Sumer, Mesopotamia

Ancient Sumerian cylinder seal, 2500 BCE
An ancient Sumerian cylinder seal dating to about 2,500 BCE. Ze'ev Barkan / Flickr.com

Perhaps as earlly as 5500 BCE, a civilization arose along the riverbanks of Mesopotamia in what is now Iraq and Kuwait - a civilization known to its neighbors as Sumer.  It would grow in power and prestige for thousands of years, based on the relatively new technology known as agriculture, accomplished here using elaborate irrigation canals and dams.  The Sumerian civilization survived and dominated much of the southern Fertile Crescent until about 1700 BCE, when Babylonia arose under its great leader Hammurabi, and took control of the region.

Origins of Sumer:

The first settlers in southern Mesopotamia, who may or may not have been the ancestors of the Sumerians, are known as the Ubaid people or the Proto-Euphrateans (named for the Euphrates River).  They were growing crops before 5000 BCE, and used other stone and clay technologies such as hoes, axes, knives, bricks, statues, and pottery.  

We don't know whether the Ubaid or Proto-Euphratean cultures gradually evolved into the Sumerian culture, or if the Sumerians actually moved into the area from elsewhere.  In either case, legend tells us that the founder of the first Sumerian city, Kish, was a king called Etana.  Etana united all of the peoples of the region, according to the stories, sometime between about 3000 and 2500 BCE.  Of course, the stories also say that Etana ruled for 1,560 years, and that he flew to heaven on the back of an eagle, so they are not the most factual of sources.

The Glory Years:

Whatever their origins, solid archaeological evidence proves that the Sumerians invented a number of important items and ideas (although some were separately developed in China, India, or elsewhere as well).  These inventions include the wheel, writing, irrigation systems, and sailing boats.

 

The Sumerians also were among the first people to live in large, complex cities.  Great cities of Sumer included Eridu, Uruk, Ur, Larsa, Isin, Lagash, Nippur, and Kish.  All of these names are actually taken from the Ubaid language, however, rather than Sumerian, indicating that they were founded as small villages long before they developed into great cities.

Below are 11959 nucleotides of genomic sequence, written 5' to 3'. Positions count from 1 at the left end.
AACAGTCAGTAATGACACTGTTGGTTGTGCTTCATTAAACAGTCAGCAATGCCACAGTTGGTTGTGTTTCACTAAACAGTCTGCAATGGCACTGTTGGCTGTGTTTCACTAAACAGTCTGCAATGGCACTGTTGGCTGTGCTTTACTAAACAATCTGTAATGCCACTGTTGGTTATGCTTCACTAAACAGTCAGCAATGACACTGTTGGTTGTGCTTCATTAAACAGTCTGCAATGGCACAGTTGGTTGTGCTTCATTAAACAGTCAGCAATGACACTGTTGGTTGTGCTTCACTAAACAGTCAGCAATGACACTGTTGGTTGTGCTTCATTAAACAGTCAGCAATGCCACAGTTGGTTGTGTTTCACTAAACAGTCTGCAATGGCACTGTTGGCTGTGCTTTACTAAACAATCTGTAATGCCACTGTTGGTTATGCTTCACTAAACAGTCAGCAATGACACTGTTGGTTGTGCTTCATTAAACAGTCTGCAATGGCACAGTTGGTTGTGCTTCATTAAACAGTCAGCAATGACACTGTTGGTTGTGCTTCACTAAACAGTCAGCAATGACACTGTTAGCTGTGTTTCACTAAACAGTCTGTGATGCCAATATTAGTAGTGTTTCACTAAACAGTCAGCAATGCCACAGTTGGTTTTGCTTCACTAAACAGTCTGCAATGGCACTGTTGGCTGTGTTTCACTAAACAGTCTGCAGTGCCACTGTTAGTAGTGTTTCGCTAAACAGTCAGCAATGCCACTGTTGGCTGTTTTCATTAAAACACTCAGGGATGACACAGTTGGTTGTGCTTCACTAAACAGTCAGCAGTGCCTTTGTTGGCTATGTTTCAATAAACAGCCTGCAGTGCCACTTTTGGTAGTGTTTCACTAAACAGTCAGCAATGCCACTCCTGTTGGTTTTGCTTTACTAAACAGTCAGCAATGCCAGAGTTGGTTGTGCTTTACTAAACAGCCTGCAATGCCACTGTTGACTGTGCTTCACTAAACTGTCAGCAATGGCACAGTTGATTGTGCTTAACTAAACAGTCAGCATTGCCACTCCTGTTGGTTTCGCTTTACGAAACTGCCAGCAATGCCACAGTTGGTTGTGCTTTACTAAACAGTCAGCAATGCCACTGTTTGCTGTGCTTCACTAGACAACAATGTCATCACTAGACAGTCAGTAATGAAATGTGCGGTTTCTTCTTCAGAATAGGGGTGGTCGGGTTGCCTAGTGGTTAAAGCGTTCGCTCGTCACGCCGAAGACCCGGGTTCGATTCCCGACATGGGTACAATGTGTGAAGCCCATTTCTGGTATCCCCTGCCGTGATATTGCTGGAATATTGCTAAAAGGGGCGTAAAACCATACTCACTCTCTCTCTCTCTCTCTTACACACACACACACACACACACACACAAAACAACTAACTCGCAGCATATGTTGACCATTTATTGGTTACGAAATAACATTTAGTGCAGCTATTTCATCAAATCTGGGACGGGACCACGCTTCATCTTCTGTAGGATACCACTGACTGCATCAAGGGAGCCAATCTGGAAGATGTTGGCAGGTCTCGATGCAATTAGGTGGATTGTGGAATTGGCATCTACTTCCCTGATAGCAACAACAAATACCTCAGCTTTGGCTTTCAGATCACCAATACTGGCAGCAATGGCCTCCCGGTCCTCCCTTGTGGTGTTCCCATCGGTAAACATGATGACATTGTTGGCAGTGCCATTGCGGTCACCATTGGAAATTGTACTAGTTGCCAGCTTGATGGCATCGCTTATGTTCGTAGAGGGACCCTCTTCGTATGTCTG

Within the cities, people pursued specialized trades such as leatherwork, metalwork, pottery, masonry, and weaving.  The rich floodplain of the Euphrates and Tigris Rivers provided enough food to support large cities full of non-agricultural workers.  Another Sumerian innovation remains with us today; their mathematical system was based not on 10 but on 60, so they were the first to divide the hour into 60 minutes and the minute into 60 seconds.  They also considered the night and the day each to be 12 hours long.

Sumerian merchants and traders participated in an amazingly far-flung trade network.  Items found in the ruins of Sumerian citie include beads from Bahrain, obsidian from what is now Turkey, lapis lazuli stones from Afghanistan, and tree resin from Mozambique, in southeast Africa.  The famous Sumerian work of literature, The Epic of Gilgamesh, mentions the famed cedar wood of Lebanon as a very desirable trade good.

Complex trade requires complex record-keeping.  As a result, Sumerian writing evolved from pictograms into the much more efficient cuneiform system, in which a wedge-shaped stylus is pressed into wet clay in different combinations to form syllables.  Thousands of examples of clay tablets survive, covered with cuneiform writing.  However, unlike neighboring languages which were from the Semitic family, Sumerian is a language isolate - it has no known liguistic relatives.  This has made interpreting the cuneiform tablets a serious challenge for archaeologists and linguists.

Fall of the Sumerians:

During the reign of Shulgi of Ur, 2029 - 1982 BCE, the Sumerians built a giant border wall 250 kilometers (155 miles) long.  It was supposed to keep the Semitic barbarian tribes, known as the Amorites, out of Sumer.

 As with the Great Wall of China and other such attempts, this tactic did not work for long.

In 1750 BCE, the Amorite armies of Elam, a nearby city-state, breached the Sumerian wall and conquered Ur.  They captured the Sumerian king and replaced him with a Semitic ruler.  Gradually, the Semitic culture and languages swamped the older Sumerian tradition in Mesopotamia.  

Among the Amorites who lived in Ur after its fall was a man called Abraham, who left the city and moved south to found the land of Canaan.  Abraham would become the original patriarch of the Hebrew, Christian, and Muslim faiths.